What does ‘reduction’ mean in cooking?
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To reduce a liquid in cooking means to cook it down to decrease its volume, concentrating its flavor and texture in the process.
Reduction can also help to intensify the color of a sauce and to balance flavors by removing some of the watery or bitter elements. The process of reducing liquid is commonly used in sauces, soups, broths, and other dishes to enhance their taste and texture.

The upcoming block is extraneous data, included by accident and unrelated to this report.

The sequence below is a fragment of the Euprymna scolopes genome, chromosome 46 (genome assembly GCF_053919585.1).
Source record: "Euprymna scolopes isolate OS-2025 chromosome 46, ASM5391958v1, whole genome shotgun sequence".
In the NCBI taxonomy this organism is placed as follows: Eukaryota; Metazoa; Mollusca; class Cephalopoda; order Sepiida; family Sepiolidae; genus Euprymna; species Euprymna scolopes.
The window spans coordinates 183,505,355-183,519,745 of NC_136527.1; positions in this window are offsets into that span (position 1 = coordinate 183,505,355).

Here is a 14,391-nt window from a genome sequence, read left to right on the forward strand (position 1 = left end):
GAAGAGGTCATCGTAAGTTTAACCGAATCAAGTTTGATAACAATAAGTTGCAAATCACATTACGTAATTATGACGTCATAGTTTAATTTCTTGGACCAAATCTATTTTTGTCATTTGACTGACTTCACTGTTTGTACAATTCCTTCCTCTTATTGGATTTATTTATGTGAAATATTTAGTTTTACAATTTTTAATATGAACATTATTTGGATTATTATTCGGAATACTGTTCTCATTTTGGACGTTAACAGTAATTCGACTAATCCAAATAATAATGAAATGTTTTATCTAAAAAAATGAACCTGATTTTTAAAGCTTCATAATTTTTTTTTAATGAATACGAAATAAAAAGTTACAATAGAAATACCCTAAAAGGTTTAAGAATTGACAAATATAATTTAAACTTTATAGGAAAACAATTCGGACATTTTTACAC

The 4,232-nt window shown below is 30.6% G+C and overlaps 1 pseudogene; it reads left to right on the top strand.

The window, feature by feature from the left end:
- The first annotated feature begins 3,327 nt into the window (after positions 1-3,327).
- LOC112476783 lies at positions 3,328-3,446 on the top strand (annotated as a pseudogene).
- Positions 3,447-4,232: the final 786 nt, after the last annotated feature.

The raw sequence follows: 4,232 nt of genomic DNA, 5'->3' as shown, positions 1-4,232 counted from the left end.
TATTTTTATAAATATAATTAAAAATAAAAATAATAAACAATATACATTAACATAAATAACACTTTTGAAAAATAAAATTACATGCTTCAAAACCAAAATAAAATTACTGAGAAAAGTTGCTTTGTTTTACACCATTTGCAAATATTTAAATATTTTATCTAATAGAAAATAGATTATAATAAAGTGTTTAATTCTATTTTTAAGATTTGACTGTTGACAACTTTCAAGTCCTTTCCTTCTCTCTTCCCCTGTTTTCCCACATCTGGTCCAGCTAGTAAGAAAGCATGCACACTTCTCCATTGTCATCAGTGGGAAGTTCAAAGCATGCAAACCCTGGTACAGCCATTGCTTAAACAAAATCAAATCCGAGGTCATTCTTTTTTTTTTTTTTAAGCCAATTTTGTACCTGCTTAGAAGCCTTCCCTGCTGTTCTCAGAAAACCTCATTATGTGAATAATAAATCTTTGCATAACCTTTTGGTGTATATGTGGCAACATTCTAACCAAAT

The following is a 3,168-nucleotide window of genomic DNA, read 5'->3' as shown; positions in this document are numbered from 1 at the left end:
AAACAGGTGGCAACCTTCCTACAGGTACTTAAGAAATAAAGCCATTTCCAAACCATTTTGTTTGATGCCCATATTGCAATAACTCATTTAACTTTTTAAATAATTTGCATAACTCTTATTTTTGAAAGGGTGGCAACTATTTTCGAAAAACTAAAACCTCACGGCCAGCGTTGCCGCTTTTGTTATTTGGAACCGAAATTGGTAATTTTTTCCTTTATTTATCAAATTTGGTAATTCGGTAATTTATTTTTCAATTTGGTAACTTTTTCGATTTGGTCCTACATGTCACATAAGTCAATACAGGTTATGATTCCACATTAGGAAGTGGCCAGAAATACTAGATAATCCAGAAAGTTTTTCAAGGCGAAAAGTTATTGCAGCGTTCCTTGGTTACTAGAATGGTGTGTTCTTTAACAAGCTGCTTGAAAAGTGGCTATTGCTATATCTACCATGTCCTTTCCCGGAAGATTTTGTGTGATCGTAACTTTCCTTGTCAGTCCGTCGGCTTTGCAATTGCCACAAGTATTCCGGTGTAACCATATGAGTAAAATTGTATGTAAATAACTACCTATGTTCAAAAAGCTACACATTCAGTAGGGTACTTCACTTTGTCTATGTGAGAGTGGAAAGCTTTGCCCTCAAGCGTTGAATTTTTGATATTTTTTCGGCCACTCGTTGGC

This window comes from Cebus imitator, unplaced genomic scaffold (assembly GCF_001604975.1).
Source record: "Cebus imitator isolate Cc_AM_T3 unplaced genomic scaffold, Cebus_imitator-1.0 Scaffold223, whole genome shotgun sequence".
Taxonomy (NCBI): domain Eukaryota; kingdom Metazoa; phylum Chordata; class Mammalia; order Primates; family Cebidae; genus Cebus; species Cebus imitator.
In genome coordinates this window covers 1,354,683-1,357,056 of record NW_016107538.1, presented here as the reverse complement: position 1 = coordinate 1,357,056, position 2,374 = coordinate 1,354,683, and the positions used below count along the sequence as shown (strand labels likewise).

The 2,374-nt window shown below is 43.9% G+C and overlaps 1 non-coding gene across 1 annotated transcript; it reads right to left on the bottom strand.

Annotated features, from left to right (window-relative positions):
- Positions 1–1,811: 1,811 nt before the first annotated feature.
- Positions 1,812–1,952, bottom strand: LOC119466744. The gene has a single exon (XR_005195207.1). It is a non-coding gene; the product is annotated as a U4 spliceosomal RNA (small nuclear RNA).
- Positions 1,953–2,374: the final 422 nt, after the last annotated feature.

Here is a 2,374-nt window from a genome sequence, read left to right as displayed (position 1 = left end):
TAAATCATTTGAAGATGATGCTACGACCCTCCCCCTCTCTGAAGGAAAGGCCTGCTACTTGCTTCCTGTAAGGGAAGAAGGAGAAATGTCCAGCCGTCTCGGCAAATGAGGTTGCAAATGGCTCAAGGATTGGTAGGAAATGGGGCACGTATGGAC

To reduce a liquid, you simmer it, uncovered, until the desired consistency is achieved. Simmering means cooking a liquid at a temperature just below boiling point (around 180°F to 200°F) with occasional small bubbles breaking the surface, while boiling is a more vigorous process with rapid bubbles and a rolling boil. Simmering gently allows the liquid to cook down slowly, concentrating its flavors, without boiling off too much liquid too quickly or burning the bottom. This process evaporates the water and increases the concentration of flavors in the remaining liquid, producing a thicker and more flavorful sauce. Stirring occasionally and monitoring the temperature is important to ensure that the liquid does not boil over or burn.